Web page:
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Kidney Week

Abstract: TH-PO985

Anemia Treatment Among Prevalent Hemodialysis and Peritoneal Dialysis Patients in the United States

Session Information

Category: Anemia and Iron Metabolism

  • 200 Anemia and Iron Metabolism

Authors

  • Liu, Jiannong, Chronic Disease Research Group, Hennepin Healthcare Research Institute, Minneapolis, Minnesota, United States
  • Rouette, Julie, GSK, Montreal, Quebec, Canada
  • Li, Suying, Chronic Disease Research Group, Hennepin Healthcare Research Institute, Minneapolis, Minnesota, United States
  • Wetten, Sally, GSK, Brentford, Middlesex, United Kingdom
  • Guo, Haifeng, Chronic Disease Research Group, Hennepin Healthcare Research Institute, Minneapolis, Minnesota, United States
  • Requena, Gema, GSK, Brentford, Middlesex, United Kingdom
  • Mu, George, GSK, Collegeville, Pennsylvania, United States
  • Ma, Liyuan, GSK, Collegeville, Pennsylvania, United States
  • Fairburn-Beech, Jolyon, GSK, Brentford, Middlesex, United Kingdom
  • Gilbertson, David T., Chronic Disease Research Group, Hennepin Healthcare Research Institute, Minneapolis, Minnesota, United States
  • Richards, Anna, GSK, Brentford, Middlesex, United Kingdom
  • Wetmore, James B., Chronic Disease Research Group, Hennepin Healthcare Research Institute, Minneapolis, Minnesota, United States
Background

This study aims to assess anemia treatment in chronic kidney disease (CKD) patients (pts) undergoing dialysis to understand the evolving landscape of CKD anemia management.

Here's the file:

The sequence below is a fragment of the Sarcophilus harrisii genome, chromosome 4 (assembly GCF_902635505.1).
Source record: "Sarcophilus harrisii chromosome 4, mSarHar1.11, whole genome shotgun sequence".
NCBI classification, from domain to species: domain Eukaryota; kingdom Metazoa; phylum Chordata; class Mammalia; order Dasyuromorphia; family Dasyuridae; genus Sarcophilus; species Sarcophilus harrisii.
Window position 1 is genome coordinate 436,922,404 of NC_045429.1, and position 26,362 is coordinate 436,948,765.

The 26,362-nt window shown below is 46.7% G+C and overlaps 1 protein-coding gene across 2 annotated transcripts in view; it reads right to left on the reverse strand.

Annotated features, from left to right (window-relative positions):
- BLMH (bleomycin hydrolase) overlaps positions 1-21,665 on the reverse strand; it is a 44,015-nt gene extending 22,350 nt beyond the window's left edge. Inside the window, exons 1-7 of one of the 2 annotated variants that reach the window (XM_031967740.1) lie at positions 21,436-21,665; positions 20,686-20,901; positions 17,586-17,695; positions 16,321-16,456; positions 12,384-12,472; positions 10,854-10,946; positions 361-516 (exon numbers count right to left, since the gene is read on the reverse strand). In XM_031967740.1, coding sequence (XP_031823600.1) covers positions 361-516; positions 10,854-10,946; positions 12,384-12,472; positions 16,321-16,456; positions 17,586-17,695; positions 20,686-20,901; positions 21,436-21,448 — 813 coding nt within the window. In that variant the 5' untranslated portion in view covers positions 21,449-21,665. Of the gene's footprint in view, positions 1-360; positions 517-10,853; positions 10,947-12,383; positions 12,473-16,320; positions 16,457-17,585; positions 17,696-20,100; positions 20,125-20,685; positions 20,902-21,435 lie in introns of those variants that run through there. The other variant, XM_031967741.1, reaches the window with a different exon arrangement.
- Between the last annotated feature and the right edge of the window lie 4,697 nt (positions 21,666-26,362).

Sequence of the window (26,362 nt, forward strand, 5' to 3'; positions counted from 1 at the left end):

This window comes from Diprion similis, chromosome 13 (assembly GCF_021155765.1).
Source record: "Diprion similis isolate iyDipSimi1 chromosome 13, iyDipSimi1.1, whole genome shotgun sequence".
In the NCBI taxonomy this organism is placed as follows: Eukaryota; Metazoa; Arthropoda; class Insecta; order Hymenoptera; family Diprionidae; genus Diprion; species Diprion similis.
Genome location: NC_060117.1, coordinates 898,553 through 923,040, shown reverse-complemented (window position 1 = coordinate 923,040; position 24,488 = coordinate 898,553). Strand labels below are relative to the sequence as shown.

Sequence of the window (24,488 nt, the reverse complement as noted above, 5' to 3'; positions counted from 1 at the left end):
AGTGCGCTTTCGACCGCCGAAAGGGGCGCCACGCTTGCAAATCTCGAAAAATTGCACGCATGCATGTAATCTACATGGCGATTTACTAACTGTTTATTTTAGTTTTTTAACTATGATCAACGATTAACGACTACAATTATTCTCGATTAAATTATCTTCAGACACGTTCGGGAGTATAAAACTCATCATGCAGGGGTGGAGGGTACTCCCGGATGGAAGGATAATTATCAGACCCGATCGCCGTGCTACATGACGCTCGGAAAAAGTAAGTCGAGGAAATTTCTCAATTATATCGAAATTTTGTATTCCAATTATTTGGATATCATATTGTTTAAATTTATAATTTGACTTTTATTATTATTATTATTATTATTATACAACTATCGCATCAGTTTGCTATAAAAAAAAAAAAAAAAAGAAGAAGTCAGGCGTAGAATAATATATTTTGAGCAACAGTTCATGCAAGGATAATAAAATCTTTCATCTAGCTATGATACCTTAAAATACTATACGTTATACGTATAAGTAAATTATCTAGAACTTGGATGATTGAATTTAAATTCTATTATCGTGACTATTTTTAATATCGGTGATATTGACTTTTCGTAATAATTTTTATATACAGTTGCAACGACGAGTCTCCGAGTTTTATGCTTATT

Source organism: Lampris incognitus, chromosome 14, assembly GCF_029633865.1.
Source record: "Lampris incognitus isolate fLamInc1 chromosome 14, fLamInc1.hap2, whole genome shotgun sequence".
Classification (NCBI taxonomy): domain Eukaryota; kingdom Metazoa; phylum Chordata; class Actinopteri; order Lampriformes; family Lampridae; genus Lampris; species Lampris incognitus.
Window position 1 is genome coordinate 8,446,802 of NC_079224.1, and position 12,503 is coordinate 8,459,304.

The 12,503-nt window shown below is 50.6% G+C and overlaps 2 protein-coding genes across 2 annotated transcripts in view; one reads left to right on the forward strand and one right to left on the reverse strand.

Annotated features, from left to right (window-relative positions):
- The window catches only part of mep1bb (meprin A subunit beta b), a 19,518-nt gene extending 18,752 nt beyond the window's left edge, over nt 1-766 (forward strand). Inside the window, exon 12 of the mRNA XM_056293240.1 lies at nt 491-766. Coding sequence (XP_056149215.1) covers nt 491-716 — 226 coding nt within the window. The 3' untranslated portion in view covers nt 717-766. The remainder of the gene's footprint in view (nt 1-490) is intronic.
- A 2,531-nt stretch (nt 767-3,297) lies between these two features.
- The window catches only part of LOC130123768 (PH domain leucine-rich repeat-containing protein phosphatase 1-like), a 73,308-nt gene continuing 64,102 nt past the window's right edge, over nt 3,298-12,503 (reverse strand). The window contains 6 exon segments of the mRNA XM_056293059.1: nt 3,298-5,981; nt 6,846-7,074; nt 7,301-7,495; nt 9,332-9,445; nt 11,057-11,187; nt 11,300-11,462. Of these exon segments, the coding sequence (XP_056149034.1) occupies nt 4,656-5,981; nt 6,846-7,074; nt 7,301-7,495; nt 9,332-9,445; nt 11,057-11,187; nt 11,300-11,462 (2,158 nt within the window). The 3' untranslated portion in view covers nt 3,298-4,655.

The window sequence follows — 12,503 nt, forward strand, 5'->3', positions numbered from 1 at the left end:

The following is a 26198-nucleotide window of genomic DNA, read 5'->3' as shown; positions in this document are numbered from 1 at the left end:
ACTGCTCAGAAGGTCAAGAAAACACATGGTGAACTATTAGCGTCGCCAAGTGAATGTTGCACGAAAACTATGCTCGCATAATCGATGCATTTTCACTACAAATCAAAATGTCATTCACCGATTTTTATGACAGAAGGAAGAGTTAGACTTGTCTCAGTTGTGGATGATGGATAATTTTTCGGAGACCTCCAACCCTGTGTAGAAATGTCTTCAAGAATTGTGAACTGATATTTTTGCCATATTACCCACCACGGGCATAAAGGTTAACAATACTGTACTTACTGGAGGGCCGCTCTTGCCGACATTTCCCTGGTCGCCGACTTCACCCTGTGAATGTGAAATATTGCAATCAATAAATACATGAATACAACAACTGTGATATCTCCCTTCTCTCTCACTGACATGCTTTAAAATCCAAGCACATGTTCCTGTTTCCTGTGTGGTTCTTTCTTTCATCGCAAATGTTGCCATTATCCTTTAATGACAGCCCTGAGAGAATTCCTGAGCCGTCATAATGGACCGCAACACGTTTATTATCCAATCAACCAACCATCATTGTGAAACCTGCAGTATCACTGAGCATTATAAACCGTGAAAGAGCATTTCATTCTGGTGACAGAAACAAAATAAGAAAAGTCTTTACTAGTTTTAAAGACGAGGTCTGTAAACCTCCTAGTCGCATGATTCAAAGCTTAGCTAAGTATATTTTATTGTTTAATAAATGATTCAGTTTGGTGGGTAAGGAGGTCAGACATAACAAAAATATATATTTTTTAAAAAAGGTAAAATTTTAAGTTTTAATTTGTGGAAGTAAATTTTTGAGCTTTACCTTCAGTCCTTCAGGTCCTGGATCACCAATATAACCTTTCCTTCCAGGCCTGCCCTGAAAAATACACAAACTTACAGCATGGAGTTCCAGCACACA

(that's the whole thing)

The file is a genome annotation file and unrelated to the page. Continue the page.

Methods

Using USRDS data, we conducted an observational, descriptive cohort study of adults (≥18 years) receiving dialysis on Jan 1, 2018 (index) and with 6 months of Medicare fee-for-service coverage pre-index. Pts with prior kidney transplant, cancer, and hospitalization for heart failure, myocardial infarction, or stroke in the previous month were excluded. Follow-up was from index until death, loss of Medicare coverage, kidney transplantation, or Dec 31, 2019. Use of erythropoiesis-stimulating agents (ESA), IV iron, and blood transfusions were assessed during follow-up. ESA, iron use, and transfusions were identified by a combination of HCPCS codes, ICD-10-PCS procedure codes, and/or revenue center codes. ESA use was calculated as days covered/week (total days covered by ESA divided by follow-up time in weeks; 3 epoetin alfa administrations covered 7 days; 1 darbepoetin for 14 days), IV iron calculated as number of administrations per week, and transfusions as number per 100 person-years. Overall rates were calculated as weighted mean of pt-level rates using follow-up as weight.

Results

Overall, 209,408 pts were on HD and 20,647 on PD; median follow-up was 24.0 months (HD, IQR: 14.6–24.0; PD, 13.0–24.0), PD pts were younger (median age 62.2 vs 64.7 yrs). More PD pts were White (53.5 vs 39.1%), higher income (34.0 vs 48.7% with Medicare/Medicaid dual enrollment), and with glomerulonephritis as the cause of end-stage kidney disease (15.2 vs 8.5%). PD pts had fewer comorbidities and shorter dialysis duration (median 2.7 vs 3.9 yrs). During follow-up (Table), PD pts had lower ESA and IV iron use (1.24 vs 2.64 days of ESA coverage/week; 0.15 vs 0.48 iron administrations/week) and a higher transfusion rate (38.3 vs 32.4 /100 person-years).

Conclusion

In this descriptive study, PD pts had lower ESA and iron use and a higher transfusion rate than HD pts during follow-up. Anemia management may need improvement among PD patients.

Funding

  • Commercial Support – Funded by GSK (Study 217316)